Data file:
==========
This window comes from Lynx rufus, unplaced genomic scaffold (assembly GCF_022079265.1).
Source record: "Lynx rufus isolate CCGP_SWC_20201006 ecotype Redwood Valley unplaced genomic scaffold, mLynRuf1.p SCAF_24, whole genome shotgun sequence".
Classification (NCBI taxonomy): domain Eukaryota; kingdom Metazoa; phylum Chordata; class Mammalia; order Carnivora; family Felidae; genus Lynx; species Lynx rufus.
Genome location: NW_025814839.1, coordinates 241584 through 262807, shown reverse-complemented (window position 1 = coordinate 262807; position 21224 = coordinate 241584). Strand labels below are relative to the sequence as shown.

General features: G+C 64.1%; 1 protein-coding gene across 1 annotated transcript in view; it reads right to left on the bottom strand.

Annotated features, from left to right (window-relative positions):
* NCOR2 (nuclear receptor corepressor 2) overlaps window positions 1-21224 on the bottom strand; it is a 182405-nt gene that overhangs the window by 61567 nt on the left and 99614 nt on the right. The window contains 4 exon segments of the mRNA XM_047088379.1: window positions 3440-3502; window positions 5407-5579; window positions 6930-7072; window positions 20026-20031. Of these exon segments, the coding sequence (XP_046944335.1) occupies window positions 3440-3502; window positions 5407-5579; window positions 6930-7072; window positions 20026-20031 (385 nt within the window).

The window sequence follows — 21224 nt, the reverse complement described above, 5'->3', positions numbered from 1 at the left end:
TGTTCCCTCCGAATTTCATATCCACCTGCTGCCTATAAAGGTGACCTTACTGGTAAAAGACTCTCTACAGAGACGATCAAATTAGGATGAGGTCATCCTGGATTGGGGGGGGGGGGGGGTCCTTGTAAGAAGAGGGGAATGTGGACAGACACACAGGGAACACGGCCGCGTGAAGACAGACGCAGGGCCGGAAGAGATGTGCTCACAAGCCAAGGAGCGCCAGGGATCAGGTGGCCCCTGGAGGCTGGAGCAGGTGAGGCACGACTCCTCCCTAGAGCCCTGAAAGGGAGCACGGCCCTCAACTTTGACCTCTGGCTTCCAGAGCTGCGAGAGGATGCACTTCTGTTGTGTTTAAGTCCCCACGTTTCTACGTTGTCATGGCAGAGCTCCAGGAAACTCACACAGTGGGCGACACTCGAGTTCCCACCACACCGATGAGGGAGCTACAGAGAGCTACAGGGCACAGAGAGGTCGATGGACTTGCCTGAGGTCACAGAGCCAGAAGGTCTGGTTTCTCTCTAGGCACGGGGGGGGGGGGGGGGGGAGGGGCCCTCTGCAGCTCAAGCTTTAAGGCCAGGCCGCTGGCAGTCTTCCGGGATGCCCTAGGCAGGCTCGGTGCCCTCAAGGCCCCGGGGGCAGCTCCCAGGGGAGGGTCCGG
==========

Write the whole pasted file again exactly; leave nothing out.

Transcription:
This window comes from Lynx rufus, unplaced genomic scaffold (assembly GCF_022079265.1).
Source record: "Lynx rufus isolate CCGP_SWC_20201006 ecotype Redwood Valley unplaced genomic scaffold, mLynRuf1.p SCAF_24, whole genome shotgun sequence".
Classification (NCBI taxonomy): domain Eukaryota; kingdom Metazoa; phylum Chordata; class Mammalia; order Carnivora; family Felidae; genus Lynx; species Lynx rufus.
Genome location: NW_025814839.1, coordinates 241584 through 262807, shown reverse-complemented (window position 1 = coordinate 262807; position 21224 = coordinate 241584). Strand labels below are relative to the sequence as shown.

General features: G+C 64.1%; 1 protein-coding gene across 1 annotated transcript in view; it reads right to left on the bottom strand.

Annotated features, from left to right (window-relative positions):
* NCOR2 (nuclear receptor corepressor 2) overlaps window positions 1-21224 on the bottom strand; it is a 182405-nt gene that overhangs the window by 61567 nt on the left and 99614 nt on the right. The window contains 4 exon segments of the mRNA XM_047088379.1: window positions 3440-3502; window positions 5407-5579; window positions 6930-7072; window positions 20026-20031. Of these exon segments, the coding sequence (XP_046944335.1) occupies window positions 3440-3502; window positions 5407-5579; window positions 6930-7072; window positions 20026-20031 (385 nt within the window).

The window sequence follows — 21224 nt, the reverse complement described above, 5'->3', positions numbered from 1 at the left end:
TGTTCCCTCCGAATTTCATATCCACCTGCTGCCTATAAAGGTGACCTTACTGGTAAAAGACTCTCTACAGAGACGATCAAATTAGGATGAGGTCATCCTGGATTGGGGGGGGGGGGGGGTCCTTGTAAGAAGAGGGGAATGTGGACAGACACACAGGGAACACGGCCGCGTGAAGACAGACGCAGGGCCGGAAGAGATGTGCTCACAAGCCAAGGAGCGCCAGGGATCAGGTGGCCCCTGGAGGCTGGAGCAGGTGAGGCACGACTCCTCCCTAGAGCCCTGAAAGGGAGCACGGCCCTCAACTTTGACCTCTGGCTTCCAGAGCTGCGAGAGGATGCACTTCTGTTGTGTTTAAGTCCCCACGTTTCTACGTTGTCATGGCAGAGCTCCAGGAAACTCACACAGTGGGCGACACTCGAGTTCCCACCACACCGATGAGGGAGCTACAGAGAGCTACAGGGCACAGAGAGGTCGATGGACTTGCCTGAGGTCACAGAGCCAGAAGGTCTGGTTTCTCTCTAGGCACGGGGGGGGGGGGGGGGGGAGGGGCCCTCTGCAGCTCAAGCTTTAAGGCCAGGCCGCTGGCAGTCTTCCGGGATGCCCTAGGCAGGCTCGGTGCCCTCAAGGCCCCGGGGGCAGCTCCCAGGGGAGGGTCCGG